The Seven Deadly Sins of Investing

The Seven Deadly Sins of Investing

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Sometimes all statistics point one way, but your gut (feeling) says go the other way. The result is that you either heave a sigh of relief, or end up kicking yourself.

Even the most successful investors make mistakes along the way, some more costly than others. Following common sense will help you avoid the gravest of errors, but accept that making mistakes is part of the investing process — you can’t win all the time.

It’s impossible to foresee all the pitfalls along the way but there are some mistakes to which investors fall prey time and again. Being aware of these common mistakes will help you to avoid them, and save you considerable anguish and, possibly, money.

Think of them as the ‘seven deadly sins of investing,’ and make every effort to steer clear of them.

  1. Fear: The fear of losing can paralyse investors and prevent them from acting when they should.  Fear in small doses can be a positive emotion when it acts as the restraint that holds you back from making a foolish investment. As with all things, it’s only good in moderation.
  2. Greed: The desire to get rich quick, to find the ultimate investment and beat all the odds, can be just as dangerous to an investor. Unable to resist the temptation of making millions from pennies, the greedy investor allows himself to get swept away into bad investments at the worst possible times. A healthy appetite for money needs to be tempered by sound judgement.
  3. Ignorance: Overestimating your knowledge of investing and financial markets can lead to serious losses. Knowing a little bit doesn’t mean you understand the big picture. If even financial experts make mistakes occasionally, think how much more so the amateur investor is liable to go wrong with the little knowledge he has. It’s much wiser to accept your limitations and seek professional advice instead. Just because you know how to paddle, doesn’t mean you should jump into the deep end – chances are, you’ll go under.
  4. Over-confidence: You have a few successful investments and you think you’re onto a winning streak. Thinking you’re a financial whiz, combined with the excitement that comes when you’re making money, can make you insensitive to market realities and lead you to make unbalanced investment choices. Even if you’re on a roll, try to slow down and assess each investment opportunity calmly and reasonably.
  5. Stubbornness: Inflexible thought can be an investor’s worst enemy. Investing is a dynamic, constantly changing process and it’s critical that investors be attuned to these changes. An investor who stubbornly holds on to old beliefs about a particular stock or investment approach, or who fails to respond to changes in the market, is at risk. The stubborn investor is unable to acknowledge mistakes and reach practical conclusions.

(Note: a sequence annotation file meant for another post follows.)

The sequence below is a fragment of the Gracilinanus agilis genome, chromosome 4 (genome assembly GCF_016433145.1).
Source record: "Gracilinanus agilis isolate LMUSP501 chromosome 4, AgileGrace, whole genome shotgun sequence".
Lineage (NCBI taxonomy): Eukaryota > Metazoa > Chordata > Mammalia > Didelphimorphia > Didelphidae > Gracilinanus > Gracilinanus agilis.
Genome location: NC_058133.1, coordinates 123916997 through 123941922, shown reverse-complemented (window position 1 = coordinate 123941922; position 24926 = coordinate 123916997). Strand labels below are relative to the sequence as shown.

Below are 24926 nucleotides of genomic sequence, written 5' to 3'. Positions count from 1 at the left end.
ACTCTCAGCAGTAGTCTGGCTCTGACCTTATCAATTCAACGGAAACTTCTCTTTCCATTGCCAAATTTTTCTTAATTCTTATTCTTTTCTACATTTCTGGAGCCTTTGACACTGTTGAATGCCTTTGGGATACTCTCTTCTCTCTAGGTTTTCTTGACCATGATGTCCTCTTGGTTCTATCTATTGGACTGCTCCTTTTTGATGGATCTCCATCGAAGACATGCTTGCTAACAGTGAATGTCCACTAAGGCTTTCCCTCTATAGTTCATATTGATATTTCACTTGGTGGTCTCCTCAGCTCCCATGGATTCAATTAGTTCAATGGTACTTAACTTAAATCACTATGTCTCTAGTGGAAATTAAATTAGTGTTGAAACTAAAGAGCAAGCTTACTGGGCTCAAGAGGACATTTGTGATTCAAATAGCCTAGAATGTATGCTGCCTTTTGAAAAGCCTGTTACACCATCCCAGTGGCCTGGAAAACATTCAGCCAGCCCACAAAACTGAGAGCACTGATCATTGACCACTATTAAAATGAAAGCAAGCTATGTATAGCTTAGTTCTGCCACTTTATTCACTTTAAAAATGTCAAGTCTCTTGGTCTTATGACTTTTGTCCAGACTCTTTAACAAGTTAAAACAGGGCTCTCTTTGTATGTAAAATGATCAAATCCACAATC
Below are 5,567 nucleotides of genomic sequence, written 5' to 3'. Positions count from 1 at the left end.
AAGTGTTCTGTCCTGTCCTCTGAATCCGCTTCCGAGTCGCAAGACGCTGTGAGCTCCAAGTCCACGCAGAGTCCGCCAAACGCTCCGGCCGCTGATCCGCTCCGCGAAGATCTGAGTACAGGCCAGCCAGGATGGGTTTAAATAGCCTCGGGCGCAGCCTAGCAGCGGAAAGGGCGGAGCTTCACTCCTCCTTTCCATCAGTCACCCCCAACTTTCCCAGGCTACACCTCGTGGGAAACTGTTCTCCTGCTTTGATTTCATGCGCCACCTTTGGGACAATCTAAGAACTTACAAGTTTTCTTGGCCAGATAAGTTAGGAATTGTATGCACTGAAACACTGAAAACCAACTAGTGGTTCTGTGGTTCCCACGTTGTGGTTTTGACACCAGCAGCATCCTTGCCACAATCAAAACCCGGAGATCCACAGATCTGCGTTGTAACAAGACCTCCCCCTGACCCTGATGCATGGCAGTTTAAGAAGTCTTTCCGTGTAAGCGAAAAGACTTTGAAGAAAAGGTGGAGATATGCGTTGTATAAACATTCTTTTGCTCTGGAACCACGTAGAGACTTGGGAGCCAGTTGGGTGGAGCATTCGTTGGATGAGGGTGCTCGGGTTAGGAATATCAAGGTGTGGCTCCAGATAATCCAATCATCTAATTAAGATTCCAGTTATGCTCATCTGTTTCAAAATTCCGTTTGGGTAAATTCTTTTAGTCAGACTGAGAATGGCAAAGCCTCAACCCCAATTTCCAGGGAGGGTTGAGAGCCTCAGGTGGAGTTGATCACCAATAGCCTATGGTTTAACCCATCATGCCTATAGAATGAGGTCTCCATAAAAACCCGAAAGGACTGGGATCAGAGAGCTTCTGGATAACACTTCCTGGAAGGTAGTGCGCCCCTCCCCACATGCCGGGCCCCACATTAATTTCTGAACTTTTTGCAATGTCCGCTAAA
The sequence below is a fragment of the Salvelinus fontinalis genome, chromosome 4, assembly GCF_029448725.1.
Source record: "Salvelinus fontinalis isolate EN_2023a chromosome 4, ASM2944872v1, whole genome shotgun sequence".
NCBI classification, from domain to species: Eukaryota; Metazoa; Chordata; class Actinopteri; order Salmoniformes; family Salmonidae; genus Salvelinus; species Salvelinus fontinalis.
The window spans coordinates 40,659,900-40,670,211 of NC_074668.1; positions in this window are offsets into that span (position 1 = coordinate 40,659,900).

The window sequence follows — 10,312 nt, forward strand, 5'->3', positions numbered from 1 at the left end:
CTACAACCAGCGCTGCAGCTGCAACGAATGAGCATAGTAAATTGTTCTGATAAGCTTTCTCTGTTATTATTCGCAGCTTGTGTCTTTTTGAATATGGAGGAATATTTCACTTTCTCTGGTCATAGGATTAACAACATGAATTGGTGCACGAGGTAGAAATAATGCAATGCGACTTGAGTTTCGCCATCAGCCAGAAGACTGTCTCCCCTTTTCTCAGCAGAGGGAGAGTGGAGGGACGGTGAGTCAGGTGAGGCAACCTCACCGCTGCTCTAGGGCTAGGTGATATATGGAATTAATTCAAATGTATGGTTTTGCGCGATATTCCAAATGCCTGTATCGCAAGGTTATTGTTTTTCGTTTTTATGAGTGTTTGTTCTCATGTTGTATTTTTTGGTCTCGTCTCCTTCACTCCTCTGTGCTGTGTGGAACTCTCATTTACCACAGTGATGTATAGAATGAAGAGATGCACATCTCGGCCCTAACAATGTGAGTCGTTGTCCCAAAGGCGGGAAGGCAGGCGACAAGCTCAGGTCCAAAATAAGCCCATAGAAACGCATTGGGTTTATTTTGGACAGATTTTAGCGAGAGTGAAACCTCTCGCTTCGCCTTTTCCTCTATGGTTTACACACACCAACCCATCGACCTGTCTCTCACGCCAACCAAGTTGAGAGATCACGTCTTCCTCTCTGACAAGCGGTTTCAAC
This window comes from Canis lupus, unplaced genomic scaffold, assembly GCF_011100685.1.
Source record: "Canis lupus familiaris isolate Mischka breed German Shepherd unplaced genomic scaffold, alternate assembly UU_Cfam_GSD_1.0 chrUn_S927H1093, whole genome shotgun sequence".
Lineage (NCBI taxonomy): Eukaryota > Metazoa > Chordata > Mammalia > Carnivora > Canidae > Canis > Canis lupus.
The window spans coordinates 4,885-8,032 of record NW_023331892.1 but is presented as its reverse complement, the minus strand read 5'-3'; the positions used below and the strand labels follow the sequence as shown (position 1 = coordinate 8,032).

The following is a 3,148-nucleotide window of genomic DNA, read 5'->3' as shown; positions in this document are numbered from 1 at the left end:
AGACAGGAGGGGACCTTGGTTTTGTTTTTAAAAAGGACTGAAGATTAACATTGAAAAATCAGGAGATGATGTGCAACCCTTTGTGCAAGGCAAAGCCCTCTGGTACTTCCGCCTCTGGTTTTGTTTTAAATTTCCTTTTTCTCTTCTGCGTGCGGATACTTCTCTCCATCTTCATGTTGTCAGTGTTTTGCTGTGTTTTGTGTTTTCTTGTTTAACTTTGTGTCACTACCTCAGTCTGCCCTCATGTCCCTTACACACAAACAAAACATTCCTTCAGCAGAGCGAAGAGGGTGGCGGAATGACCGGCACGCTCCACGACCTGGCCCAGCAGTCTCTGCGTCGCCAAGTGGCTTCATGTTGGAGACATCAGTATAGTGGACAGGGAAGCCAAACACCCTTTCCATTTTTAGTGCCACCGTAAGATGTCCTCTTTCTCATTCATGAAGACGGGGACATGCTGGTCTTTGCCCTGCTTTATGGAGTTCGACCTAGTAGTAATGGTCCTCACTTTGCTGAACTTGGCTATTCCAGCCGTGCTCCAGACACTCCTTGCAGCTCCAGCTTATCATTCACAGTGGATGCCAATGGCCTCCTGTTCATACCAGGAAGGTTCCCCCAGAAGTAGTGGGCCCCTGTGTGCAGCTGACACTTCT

6. Herd mentality: When everyone is buying property, it doesn’t mean you should. Just because a particular investment seems to be ‘the in thing,’ doesn’t mean it’s necessarily suited to your needs.  Don’t make investment decisions based on what other people — supposedly those in the know — are doing. Trust your own judgement, and seek professional advice.
  7. Day trading: It may seem like the end of all your problems and the road to riches, but beware – it can be the road to ruin. Day trading is a very dangerous game and should only be attempted by the most seasoned investors who have undergone formal training in day trading. Also, many investors are unaware that it takes a lot of money to succeed in this game. You need sophisticated software in order to maintain an efficient day trading strategy.

There is nothing wrong with making mistakes when you are young, but as you get older and closer to retirement this can be catastrophic.

Experts Weigh in On the Stocks They Would Buy. Read their Advice Here

 

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Bryan Hirsch
BRYAN HIRSCH has been in the financial services industry for 47 years and is a director of Bryan Hirsch Colley & Associates. He has written two books, the first Bryan Hirsch’s Guide to Personal Finance and more recently, Steps to Financial Freedom. Bryan has written for many of South Africa’s top financial and business publications, has been a weekly guest on Radio SAFM for 18 years, and has his own weekly TV show You & Your Money on Summit TV.